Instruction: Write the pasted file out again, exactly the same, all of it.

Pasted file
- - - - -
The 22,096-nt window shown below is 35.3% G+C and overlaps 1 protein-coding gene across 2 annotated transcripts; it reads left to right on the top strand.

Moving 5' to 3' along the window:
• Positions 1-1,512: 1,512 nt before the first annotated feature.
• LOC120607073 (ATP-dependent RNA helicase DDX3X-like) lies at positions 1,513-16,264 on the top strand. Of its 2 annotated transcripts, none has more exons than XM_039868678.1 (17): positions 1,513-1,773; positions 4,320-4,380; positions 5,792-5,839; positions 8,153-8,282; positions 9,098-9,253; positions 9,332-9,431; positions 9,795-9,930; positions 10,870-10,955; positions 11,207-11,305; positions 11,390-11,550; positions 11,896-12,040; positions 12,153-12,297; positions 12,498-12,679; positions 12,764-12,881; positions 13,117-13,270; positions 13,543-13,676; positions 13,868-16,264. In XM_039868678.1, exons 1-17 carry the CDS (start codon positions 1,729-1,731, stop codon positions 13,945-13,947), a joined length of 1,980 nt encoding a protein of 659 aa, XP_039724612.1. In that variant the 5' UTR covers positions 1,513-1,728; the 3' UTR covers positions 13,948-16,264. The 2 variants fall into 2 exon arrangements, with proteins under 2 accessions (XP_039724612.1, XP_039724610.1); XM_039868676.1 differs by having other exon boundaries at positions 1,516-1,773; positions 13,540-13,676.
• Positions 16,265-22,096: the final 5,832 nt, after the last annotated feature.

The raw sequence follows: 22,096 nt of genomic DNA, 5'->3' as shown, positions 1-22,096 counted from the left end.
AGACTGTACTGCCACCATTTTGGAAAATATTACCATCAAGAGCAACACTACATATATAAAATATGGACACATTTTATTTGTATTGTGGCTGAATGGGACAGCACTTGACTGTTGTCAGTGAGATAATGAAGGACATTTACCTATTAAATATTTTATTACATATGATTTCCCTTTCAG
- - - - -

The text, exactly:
The 22,096-nt window shown below is 35.3% G+C and overlaps 1 protein-coding gene across 2 annotated transcripts; it reads left to right on the top strand.

Moving 5' to 3' along the window:
• Positions 1-1,512: 1,512 nt before the first annotated feature.
• LOC120607073 (ATP-dependent RNA helicase DDX3X-like) lies at positions 1,513-16,264 on the top strand. Of its 2 annotated transcripts, none has more exons than XM_039868678.1 (17): positions 1,513-1,773; positions 4,320-4,380; positions 5,792-5,839; positions 8,153-8,282; positions 9,098-9,253; positions 9,332-9,431; positions 9,795-9,930; positions 10,870-10,955; positions 11,207-11,305; positions 11,390-11,550; positions 11,896-12,040; positions 12,153-12,297; positions 12,498-12,679; positions 12,764-12,881; positions 13,117-13,270; positions 13,543-13,676; positions 13,868-16,264. In XM_039868678.1, exons 1-17 carry the CDS (start codon positions 1,729-1,731, stop codon positions 13,945-13,947), a joined length of 1,980 nt encoding a protein of 659 aa, XP_039724612.1. In that variant the 5' UTR covers positions 1,513-1,728; the 3' UTR covers positions 13,948-16,264. The 2 variants fall into 2 exon arrangements, with proteins under 2 accessions (XP_039724612.1, XP_039724610.1); XM_039868676.1 differs by having other exon boundaries at positions 1,516-1,773; positions 13,540-13,676.
• Positions 16,265-22,096: the final 5,832 nt, after the last annotated feature.

The raw sequence follows: 22,096 nt of genomic DNA, 5'->3' as shown, positions 1-22,096 counted from the left end.
AGACTGTACTGCCACCATTTTGGAAAATATTACCATCAAGAGCAACACTACATATATAAAATATGGACACATTTTATTTGTATTGTGGCTGAATGGGACAGCACTTGACTGTTGTCAGTGAGATAATGAAGGACATTTACCTATTAAATATTTTATTACATATGATTTCCCTTTCAG